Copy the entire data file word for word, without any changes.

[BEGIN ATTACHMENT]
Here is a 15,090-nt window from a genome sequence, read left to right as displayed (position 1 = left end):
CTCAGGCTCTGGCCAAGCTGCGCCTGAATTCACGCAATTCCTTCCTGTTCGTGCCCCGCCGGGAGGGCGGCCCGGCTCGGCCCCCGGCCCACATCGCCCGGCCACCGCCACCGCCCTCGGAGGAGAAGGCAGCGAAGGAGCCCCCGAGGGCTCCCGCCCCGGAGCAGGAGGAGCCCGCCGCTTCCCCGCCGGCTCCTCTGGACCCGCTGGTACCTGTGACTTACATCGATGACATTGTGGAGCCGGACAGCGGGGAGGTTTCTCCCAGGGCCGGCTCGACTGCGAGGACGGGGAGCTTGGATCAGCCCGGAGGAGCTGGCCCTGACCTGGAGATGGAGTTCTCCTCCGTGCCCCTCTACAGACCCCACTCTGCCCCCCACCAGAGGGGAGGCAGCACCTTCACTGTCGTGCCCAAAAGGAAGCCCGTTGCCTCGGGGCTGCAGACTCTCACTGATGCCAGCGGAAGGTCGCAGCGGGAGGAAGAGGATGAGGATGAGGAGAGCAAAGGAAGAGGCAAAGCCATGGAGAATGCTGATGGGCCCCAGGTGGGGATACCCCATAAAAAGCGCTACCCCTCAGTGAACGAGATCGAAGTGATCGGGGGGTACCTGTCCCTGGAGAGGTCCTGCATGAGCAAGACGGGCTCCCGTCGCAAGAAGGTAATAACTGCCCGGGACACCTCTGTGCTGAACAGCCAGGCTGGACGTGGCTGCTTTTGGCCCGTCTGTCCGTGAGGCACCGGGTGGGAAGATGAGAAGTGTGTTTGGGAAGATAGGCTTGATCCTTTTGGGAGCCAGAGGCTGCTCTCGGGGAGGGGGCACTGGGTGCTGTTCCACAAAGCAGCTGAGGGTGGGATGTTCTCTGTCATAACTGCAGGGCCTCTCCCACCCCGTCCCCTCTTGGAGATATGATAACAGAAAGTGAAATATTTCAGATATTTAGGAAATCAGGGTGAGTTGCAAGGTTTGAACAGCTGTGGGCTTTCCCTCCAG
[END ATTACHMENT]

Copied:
Here is a 15,090-nt window from a genome sequence, read left to right as displayed (position 1 = left end):
CTCAGGCTCTGGCCAAGCTGCGCCTGAATTCACGCAATTCCTTCCTGTTCGTGCCCCGCCGGGAGGGCGGCCCGGCTCGGCCCCCGGCCCACATCGCCCGGCCACCGCCACCGCCCTCGGAGGAGAAGGCAGCGAAGGAGCCCCCGAGGGCTCCCGCCCCGGAGCAGGAGGAGCCCGCCGCTTCCCCGCCGGCTCCTCTGGACCCGCTGGTACCTGTGACTTACATCGATGACATTGTGGAGCCGGACAGCGGGGAGGTTTCTCCCAGGGCCGGCTCGACTGCGAGGACGGGGAGCTTGGATCAGCCCGGAGGAGCTGGCCCTGACCTGGAGATGGAGTTCTCCTCCGTGCCCCTCTACAGACCCCACTCTGCCCCCCACCAGAGGGGAGGCAGCACCTTCACTGTCGTGCCCAAAAGGAAGCCCGTTGCCTCGGGGCTGCAGACTCTCACTGATGCCAGCGGAAGGTCGCAGCGGGAGGAAGAGGATGAGGATGAGGAGAGCAAAGGAAGAGGCAAAGCCATGGAGAATGCTGATGGGCCCCAGGTGGGGATACCCCATAAAAAGCGCTACCCCTCAGTGAACGAGATCGAAGTGATCGGGGGGTACCTGTCCCTGGAGAGGTCCTGCATGAGCAAGACGGGCTCCCGTCGCAAGAAGGTAATAACTGCCCGGGACACCTCTGTGCTGAACAGCCAGGCTGGACGTGGCTGCTTTTGGCCCGTCTGTCCGTGAGGCACCGGGTGGGAAGATGAGAAGTGTGTTTGGGAAGATAGGCTTGATCCTTTTGGGAGCCAGAGGCTGCTCTCGGGGAGGGGGCACTGGGTGCTGTTCCACAAAGCAGCTGAGGGTGGGATGTTCTCTGTCATAACTGCAGGGCCTCTCCCACCCCGTCCCCTCTTGGAGATATGATAACAGAAAGTGAAATATTTCAGATATTTAGGAAATCAGGGTGAGTTGCAAGGTTTGAACAGCTGTGGGCTTTCCCTCCAG